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UK house prices advanced in December

  • December 29th, 2016
  • Author: Simon Birch
UK house prices advanced in December

Among today’s releases, UK’s building society Nationwide, in its latest survey, reported that house price growth edged up in December from last month, surpassing market expectations. However, the report indicated that house prices in the UK will increase at a slower rate in 2017 amid ongoing uncertainty over economic conditions and price growth will depend upon further developments in the nation’s economy. Meanwhile, it restated that house prices will probably rise by around 2% in 2017.

Moving ahead, investor will focus on the US goods trade balance data for November and number of people applying for jobless benefits, both due to release in a few hours.

Pound Sterling – UK Markets

Earlier in the session, the Pound managed to recover some of its lost ground against the US Dollar. GBPUSD is currently trading above the 1.2250 handle amid thin trading volumes and as lower US Dollar against the major currencies has lend a hand to the much needed pullback in the Pound. On the macro front, data indicated that UK’s seasonally adjusted Nationwide house prices advanced more than expected in December, boosting optimism over the health of the nation’s housing sector. Optimism among large British companies hit an 18-month high at the end of 2016, bolstered by the nation’s robust economic growth and recovering fully from a slump that followed the Brexit vote and as worries about the global economy receded.

Amid no economic releases in the UK ahead in the week, investors will look forward to global macroeconomic events for further direction in the Pound.

US Dollar – US Markets

The US Dollar traded higher against its major peers yesterday. Data indicated that pending home sales in the US surprisingly dropped to its lowest level in 10 months in November, a sign of weakening momentum for the nation’s housing sector headed into 2017.

The greenback is trading lower against the Pound and the Euro this morning, as traders remain on the sidelines amid lack of fundamental triggers and limited trading activity. In the meantime, investors seemed to have moved past yesterday’s US economic data and now look forward to advance goods trade balance and wholesale inventories along with weekly initial jobless claims data, which could add to gains in the US Dollar against the major currencies in the session ahead. The number of Americans applying for fresh unemployment benefits in the previous week is expected to decline, suggesting continued strength in the nation’s labour market. Additionally, the goods trade deficit is anticipated to narrow in November.

Euro – European Markets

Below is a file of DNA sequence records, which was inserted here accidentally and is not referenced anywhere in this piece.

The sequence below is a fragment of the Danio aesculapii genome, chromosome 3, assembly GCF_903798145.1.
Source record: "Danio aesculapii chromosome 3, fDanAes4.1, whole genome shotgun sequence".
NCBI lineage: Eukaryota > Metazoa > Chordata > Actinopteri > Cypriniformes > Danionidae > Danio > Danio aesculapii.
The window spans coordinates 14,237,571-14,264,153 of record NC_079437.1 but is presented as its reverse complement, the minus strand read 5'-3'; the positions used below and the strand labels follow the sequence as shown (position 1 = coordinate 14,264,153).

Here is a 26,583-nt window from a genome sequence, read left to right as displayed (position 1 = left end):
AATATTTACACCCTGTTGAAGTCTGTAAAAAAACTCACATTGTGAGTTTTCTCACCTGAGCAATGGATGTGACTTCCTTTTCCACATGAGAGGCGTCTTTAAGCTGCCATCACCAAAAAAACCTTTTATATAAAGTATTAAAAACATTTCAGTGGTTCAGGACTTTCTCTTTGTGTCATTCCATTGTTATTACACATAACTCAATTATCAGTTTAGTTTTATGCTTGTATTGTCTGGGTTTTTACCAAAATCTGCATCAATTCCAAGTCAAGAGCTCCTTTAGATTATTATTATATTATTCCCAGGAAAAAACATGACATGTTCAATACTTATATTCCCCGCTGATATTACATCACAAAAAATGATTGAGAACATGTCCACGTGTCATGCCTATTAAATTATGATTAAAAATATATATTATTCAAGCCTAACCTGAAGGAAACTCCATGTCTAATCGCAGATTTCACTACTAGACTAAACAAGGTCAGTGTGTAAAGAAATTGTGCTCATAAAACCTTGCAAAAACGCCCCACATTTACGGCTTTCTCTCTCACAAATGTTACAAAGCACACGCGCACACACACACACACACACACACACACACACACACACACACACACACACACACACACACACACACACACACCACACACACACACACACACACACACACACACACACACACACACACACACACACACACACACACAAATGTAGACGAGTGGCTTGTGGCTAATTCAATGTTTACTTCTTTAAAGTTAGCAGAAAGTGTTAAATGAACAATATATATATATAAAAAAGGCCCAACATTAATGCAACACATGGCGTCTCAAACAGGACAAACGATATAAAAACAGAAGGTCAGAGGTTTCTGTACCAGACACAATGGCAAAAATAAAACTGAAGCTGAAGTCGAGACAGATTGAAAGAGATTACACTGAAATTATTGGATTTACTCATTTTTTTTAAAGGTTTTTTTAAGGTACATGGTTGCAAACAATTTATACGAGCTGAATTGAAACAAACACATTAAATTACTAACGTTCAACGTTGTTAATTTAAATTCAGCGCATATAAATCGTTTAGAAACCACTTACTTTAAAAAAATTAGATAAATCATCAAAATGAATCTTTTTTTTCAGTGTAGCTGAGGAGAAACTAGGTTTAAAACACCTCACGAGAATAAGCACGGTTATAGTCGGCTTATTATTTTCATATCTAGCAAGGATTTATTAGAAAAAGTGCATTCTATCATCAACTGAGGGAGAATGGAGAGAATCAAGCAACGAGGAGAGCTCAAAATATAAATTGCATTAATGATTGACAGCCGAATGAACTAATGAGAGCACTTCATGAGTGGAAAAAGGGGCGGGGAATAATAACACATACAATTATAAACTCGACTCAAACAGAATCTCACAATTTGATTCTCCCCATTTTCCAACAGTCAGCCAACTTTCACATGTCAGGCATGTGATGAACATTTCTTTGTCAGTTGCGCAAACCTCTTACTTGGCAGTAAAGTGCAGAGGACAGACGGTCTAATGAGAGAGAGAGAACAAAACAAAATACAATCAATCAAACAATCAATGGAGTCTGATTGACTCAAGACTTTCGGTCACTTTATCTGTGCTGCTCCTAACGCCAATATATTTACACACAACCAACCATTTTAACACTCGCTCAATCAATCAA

The common currency is trading higher against the greenback and the Pound this morning, however gains will be limited as trading is expected to remain subdued for the remainder of the week, with little economic data scheduled in the Euro zone. As for today, market participants witnessed the release of private loans and money supply data in the Euro zone. Data which came out a little while ago showed that Euro zone’s private loan advanced in-line with market expectations in November, while money supply rose more than expected in the same month. The economic data, however, had limited influence on trading in the single currency against its key peers. Yesterday, the Euro declined against most of the major currencies, amid concerns surrounding the capitalisation of Italian banks.

Going forward, the Euro is likely to remain under pressure against the greenback, primarily due to the heightened prospects of further tightening of the US monetary policy.

Other Currencies – Highlights

The Aussie Dollar is currently trading on a firmer footing against the greenback, amid light trading volumes heading towards the second last session of 2016, while traders remain cautious of negative global headwinds that will likely continue in the year ahead. Market participants will keep a close eye on Australia’s private sector credit data for November. The nation’s private sector credit is expected to grow in-line with market estimates for November. However, if business lending slows, it could make the Reserve Bank of Australia (RBA) concerned that has been wanting to see non-mining business investment to pick up to limit the nation’s dependency on mining sector. Separately, if the Australian economy goes through a longer period of below-par growth the RBA will be obliged to slash interest rates from their relatively high 1.5%, in an attempt to boost demand.

In the session ahead, the US economic releases will be in focus to gauge the direction in the currency pair.

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